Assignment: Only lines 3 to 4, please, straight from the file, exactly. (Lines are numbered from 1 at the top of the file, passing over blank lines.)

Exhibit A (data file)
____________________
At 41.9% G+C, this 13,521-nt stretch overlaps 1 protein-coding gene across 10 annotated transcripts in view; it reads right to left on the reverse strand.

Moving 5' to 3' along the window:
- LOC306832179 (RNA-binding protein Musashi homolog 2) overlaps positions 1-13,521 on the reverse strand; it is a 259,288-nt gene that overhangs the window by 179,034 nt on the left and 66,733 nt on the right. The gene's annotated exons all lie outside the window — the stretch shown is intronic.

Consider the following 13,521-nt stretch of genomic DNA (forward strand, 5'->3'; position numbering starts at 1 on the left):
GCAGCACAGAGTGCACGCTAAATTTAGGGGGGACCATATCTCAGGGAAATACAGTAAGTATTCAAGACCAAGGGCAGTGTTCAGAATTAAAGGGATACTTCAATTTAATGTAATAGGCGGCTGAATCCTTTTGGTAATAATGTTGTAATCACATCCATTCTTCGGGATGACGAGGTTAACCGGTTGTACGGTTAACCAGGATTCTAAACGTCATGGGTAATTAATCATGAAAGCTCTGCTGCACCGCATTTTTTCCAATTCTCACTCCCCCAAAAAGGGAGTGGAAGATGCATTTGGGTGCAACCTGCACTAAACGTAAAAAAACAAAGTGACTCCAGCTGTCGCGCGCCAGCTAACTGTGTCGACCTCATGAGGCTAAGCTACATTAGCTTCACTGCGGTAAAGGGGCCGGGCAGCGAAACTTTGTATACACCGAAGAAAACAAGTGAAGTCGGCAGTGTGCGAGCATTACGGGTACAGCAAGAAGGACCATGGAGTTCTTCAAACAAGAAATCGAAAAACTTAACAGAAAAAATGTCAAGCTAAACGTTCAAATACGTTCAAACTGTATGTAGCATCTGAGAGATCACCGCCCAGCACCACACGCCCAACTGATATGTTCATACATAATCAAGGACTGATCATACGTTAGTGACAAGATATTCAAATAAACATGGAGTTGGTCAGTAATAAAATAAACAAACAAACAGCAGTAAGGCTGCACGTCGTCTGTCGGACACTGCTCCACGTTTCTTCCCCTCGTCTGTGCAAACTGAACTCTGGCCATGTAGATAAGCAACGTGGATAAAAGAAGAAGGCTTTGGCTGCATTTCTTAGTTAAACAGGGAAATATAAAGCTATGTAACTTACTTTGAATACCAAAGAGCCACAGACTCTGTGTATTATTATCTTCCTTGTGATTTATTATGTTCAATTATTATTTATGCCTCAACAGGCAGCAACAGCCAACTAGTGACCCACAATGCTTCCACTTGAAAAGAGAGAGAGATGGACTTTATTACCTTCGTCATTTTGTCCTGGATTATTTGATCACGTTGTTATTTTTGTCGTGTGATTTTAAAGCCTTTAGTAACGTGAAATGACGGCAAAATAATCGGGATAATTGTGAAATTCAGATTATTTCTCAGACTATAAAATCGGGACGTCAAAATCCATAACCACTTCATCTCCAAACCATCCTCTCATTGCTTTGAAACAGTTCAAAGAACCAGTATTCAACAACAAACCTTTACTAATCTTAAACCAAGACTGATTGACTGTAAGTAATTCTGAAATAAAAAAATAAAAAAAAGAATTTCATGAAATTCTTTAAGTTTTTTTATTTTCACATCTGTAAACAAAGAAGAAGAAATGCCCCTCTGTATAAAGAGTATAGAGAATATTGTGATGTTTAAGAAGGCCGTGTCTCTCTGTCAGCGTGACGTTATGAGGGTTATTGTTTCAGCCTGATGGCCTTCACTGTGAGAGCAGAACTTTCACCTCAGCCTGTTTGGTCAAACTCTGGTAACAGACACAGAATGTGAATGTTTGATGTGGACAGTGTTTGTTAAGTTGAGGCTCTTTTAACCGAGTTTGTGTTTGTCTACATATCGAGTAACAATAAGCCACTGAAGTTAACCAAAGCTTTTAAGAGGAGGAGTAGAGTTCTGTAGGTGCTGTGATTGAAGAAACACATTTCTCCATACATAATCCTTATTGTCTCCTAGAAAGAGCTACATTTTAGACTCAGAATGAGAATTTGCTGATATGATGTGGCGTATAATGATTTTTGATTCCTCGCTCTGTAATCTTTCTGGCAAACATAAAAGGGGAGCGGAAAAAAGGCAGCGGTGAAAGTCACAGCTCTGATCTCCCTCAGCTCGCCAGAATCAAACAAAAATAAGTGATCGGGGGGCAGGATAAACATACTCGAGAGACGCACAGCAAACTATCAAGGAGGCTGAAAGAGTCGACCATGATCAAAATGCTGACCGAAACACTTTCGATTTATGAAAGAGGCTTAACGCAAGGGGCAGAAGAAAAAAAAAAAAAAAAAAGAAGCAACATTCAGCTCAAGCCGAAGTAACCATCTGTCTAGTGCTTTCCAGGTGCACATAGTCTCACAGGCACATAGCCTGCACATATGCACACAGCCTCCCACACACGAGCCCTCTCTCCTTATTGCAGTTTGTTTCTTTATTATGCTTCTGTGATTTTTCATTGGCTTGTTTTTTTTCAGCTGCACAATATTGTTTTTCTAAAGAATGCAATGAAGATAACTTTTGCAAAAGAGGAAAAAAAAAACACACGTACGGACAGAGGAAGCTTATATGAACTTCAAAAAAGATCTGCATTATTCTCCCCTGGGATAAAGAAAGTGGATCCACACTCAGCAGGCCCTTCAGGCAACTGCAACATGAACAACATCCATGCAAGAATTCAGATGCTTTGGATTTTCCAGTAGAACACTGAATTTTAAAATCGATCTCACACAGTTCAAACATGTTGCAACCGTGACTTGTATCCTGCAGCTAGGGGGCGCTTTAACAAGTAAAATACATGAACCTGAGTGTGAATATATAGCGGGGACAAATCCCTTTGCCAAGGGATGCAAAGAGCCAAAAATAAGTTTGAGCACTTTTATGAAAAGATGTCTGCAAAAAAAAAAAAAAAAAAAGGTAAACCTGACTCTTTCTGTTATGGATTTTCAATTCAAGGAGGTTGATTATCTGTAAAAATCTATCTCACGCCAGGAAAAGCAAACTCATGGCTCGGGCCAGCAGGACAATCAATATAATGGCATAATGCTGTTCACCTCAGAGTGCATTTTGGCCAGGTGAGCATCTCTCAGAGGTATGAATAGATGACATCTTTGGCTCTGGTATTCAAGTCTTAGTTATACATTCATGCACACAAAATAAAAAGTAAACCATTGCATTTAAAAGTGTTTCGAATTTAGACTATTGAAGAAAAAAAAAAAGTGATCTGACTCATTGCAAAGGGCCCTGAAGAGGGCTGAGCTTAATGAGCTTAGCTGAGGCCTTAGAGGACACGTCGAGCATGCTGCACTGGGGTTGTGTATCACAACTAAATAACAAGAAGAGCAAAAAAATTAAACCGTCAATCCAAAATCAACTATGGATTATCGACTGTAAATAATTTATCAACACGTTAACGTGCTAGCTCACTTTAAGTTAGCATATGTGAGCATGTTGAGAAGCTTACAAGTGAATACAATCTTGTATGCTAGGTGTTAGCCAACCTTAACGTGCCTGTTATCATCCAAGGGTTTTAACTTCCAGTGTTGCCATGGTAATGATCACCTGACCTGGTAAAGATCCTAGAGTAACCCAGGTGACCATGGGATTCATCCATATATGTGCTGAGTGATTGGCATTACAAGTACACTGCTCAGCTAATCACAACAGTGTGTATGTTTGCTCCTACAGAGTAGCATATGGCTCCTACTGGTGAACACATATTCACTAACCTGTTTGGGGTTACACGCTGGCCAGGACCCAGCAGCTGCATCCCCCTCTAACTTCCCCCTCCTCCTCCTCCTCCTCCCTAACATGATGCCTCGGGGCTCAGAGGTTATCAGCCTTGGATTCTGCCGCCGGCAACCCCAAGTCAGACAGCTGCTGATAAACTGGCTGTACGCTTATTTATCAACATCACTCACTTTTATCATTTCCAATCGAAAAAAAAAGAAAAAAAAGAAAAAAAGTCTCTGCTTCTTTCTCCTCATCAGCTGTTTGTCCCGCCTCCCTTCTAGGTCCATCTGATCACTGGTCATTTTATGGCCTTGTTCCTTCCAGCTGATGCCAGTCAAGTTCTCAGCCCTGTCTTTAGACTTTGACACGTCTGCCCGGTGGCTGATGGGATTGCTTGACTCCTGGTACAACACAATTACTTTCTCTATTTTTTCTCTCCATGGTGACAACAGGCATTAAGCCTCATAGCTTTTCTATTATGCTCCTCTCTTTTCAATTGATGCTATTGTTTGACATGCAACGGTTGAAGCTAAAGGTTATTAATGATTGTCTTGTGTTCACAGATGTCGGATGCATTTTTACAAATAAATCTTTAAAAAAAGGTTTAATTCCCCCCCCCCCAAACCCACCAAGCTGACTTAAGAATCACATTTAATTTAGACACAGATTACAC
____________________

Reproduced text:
- LOC306832179 (RNA-binding protein Musashi homolog 2) overlaps positions 1-13,521 on the reverse strand; it is a 259,288-nt gene that overhangs the window by 179,034 nt on the left and 66,733 nt on the right. The gene's annotated exons all lie outside the window — the stretch shown is intronic.

Consider the following 13,521-nt stretch of genomic DNA (forward strand, 5'->3'; position numbering starts at 1 on the left):